State legislatures solely determine the legal test that is used in a particular state for evaluating whether a “worker” in question is an independent contractor or employee. PHTA monitors and engages at the state level on this topic due to the major impact it can have on the pool construction and service industries, where many companies have relied on the independent contractor relationship for many of its core functions. PHTA looks for attempts to create tests using factors to determine an employee’s status as well as general changes to the definition of employee or independent contractor.
The “ABC Test” is the strictest legal test for defining independent contractor status. Many states operate under this extremely tough legal test to define independent contractor status. Some of the states where their legislatures have adopted the “ABC Test” include California, Connecticut, Delaware, Illinois, Indiana, Massachusetts, Nebraska, Nevada, New Hampshire, New Jersey, Vermont, Washington, and West Virginia. Under statute and case law, an ”employment” relationship will exist unless and until the employer is able to demonstrate that all three parts of the so-called “ABC Test” are met.
Some states have a more forgiving test for independent contractor status. It is therefore usually easier in these states for a company to defend the status of its independent contractors. Those states use a multi-factor “control and direction” test (also called a common law test) to decide classification disputes, much like the famous 20-factor common law test used by the IRS. Some of the states using the common law test include Florida, Iowa, New York, Texas, and Virginia. In different states, courts interpret the common law factors quite differently. This 20-factor legal test is generally easier for companies proving independent contractor status because the company does not have to be persuasive on each factor. With the 20-factor common law test, the company has to make a persuasive overall showing about the validity of the independent contractor relationship, with certain factors being more important than others, depending on the particular state and its case law and regulations.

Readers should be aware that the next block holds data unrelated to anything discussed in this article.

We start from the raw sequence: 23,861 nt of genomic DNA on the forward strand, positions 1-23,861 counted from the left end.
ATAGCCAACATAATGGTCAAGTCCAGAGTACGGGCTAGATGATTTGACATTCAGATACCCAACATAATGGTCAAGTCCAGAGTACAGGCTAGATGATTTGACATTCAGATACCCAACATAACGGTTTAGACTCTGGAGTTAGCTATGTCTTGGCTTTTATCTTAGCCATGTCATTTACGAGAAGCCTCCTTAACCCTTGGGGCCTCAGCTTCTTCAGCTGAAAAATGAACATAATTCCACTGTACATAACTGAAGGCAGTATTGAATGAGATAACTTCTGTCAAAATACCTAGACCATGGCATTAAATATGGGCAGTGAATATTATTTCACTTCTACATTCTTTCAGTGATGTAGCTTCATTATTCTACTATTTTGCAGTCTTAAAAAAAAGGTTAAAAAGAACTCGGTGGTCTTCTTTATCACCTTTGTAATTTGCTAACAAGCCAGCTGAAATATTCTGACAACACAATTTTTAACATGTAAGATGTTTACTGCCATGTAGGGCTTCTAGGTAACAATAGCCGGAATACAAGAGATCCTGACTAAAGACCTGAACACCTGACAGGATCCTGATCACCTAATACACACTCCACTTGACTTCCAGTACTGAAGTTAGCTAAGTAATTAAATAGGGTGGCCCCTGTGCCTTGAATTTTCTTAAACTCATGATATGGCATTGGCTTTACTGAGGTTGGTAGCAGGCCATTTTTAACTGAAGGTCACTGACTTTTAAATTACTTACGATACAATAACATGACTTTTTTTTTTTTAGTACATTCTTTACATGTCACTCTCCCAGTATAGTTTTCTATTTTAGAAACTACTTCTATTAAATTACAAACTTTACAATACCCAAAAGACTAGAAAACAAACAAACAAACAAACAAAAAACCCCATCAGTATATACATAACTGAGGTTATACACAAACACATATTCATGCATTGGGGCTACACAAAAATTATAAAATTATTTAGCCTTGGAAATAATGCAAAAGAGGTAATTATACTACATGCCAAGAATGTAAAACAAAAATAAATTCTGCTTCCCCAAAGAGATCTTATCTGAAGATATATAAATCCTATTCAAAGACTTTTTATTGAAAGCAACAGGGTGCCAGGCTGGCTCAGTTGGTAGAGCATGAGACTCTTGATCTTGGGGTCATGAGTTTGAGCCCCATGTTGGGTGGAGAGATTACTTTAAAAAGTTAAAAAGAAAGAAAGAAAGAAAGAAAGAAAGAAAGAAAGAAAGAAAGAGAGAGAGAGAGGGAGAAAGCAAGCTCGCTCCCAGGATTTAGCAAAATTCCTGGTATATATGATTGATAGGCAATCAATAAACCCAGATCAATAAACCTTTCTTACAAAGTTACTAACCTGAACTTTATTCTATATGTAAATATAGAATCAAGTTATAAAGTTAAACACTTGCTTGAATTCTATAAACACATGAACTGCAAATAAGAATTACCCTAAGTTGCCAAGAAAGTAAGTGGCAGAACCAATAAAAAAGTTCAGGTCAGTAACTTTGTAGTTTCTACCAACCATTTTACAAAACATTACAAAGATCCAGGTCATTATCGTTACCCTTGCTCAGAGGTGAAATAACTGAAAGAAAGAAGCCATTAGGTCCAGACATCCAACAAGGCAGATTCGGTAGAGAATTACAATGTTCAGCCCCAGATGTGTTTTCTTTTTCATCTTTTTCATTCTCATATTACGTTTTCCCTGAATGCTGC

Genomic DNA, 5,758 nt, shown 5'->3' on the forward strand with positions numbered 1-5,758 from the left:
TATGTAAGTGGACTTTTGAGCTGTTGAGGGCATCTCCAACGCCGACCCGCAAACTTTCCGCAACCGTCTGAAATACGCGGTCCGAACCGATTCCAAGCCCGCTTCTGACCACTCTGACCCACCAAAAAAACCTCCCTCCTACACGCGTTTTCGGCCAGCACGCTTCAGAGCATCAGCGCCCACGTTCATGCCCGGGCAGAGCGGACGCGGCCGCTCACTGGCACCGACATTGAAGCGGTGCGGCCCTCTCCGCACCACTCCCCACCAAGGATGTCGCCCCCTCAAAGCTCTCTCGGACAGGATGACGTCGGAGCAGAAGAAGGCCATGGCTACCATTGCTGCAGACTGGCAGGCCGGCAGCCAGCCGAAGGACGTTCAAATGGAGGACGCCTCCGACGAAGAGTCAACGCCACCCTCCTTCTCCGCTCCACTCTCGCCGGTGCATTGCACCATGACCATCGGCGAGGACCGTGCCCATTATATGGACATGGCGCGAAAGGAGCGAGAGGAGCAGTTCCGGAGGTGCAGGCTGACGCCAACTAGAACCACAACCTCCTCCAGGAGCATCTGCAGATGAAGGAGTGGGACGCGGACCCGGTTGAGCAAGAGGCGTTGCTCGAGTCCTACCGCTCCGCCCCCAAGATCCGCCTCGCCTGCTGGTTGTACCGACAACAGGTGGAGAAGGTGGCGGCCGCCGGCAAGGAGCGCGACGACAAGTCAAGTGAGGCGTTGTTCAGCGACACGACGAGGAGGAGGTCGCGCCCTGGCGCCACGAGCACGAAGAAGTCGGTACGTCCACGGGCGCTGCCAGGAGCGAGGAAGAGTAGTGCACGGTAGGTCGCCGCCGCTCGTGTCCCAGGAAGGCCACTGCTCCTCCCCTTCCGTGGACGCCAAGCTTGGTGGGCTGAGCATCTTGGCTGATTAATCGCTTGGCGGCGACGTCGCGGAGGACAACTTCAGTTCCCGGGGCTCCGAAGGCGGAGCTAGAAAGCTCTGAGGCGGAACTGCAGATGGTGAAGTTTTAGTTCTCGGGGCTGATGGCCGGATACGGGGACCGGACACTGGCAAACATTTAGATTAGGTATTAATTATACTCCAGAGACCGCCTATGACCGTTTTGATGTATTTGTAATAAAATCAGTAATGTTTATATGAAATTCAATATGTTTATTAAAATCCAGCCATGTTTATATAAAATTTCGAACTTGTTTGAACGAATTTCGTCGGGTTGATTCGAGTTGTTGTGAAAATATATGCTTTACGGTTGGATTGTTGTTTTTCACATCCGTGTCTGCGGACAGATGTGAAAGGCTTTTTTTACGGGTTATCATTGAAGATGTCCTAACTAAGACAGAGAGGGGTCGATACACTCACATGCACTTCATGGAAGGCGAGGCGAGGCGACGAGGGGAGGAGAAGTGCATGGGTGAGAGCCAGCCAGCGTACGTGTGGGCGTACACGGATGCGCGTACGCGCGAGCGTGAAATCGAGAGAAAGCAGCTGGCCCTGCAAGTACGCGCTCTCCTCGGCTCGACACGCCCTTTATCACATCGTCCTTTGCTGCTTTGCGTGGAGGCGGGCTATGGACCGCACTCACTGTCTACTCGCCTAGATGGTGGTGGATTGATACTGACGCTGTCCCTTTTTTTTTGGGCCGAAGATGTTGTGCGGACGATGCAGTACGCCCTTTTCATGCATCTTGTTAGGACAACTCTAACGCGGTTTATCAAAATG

Still other states (such as Wisconsin) use a unique independent contractor test relying on several certain stated factors. Some states, such as Maine, have adopted very tough multi-factor tests. In Maine, for example, the “worker” must pass each of five factors and, in addition, pass another three factors from a list of seven factors in order to legally prove independent contractor status.
Certain industries have special legal exemptions granting them “favored status” so that those industries can have independent contractors “by law” (who are therefore not eligible for state unemployment insurance benefits). State legislatures vote in these industry-specific exemptions under which certain kinds of workers are independent contractors by state law. It is also important to note that some companies have safely passed IRS audits for their independent contractors, but then they later fail a state unemployment insurance audit evaluating the very same independent contractors. Companies need to develop careful legal strategies and examine their relationships to ensure their worker classifications are in compliance with the current criteria in their respective states.